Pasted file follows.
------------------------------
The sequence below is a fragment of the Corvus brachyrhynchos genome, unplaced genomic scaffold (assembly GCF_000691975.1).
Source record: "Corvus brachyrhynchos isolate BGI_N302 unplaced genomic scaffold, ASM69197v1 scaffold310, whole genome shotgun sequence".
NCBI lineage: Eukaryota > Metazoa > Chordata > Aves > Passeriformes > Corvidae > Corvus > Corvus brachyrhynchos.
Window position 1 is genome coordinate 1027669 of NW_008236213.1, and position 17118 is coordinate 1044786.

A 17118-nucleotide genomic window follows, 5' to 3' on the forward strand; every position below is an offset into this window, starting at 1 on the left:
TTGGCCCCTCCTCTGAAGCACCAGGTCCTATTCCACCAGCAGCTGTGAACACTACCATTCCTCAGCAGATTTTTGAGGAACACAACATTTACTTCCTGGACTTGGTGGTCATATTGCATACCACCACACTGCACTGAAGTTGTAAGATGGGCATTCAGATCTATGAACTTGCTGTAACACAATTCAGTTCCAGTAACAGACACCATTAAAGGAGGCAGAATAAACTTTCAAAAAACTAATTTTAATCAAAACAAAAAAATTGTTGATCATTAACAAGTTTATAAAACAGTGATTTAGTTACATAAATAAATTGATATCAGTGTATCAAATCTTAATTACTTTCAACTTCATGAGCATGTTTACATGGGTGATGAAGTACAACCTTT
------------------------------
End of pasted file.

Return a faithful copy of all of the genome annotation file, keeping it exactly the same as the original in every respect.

The sequence below is a fragment of the Corvus brachyrhynchos genome, unplaced genomic scaffold (assembly GCF_000691975.1).
Source record: "Corvus brachyrhynchos isolate BGI_N302 unplaced genomic scaffold, ASM69197v1 scaffold310, whole genome shotgun sequence".
NCBI lineage: Eukaryota > Metazoa > Chordata > Aves > Passeriformes > Corvidae > Corvus > Corvus brachyrhynchos.
Window position 1 is genome coordinate 1027669 of NW_008236213.1, and position 17118 is coordinate 1044786.

A 17118-nucleotide genomic window follows, 5' to 3' on the forward strand; every position below is an offset into this window, starting at 1 on the left:
TTGGCCCCTCCTCTGAAGCACCAGGTCCTATTCCACCAGCAGCTGTGAACACTACCATTCCTCAGCAGATTTTTGAGGAACACAACATTTACTTCCTGGACTTGGTGGTCATATTGCATACCACCACACTGCACTGAAGTTGTAAGATGGGCATTCAGATCTATGAACTTGCTGTAACACAATTCAGTTCCAGTAACAGACACCATTAAAGGAGGCAGAATAAACTTTCAAAAAACTAATTTTAATCAAAACAAAAAAATTGTTGATCATTAACAAGTTTATAAAACAGTGATTTAGTTACATAAATAAATTGATATCAGTGTATCAAATCTTAATTACTTTCAACTTCATGAGCATGTTTACATGGGTGATGAAGTACAACCTTT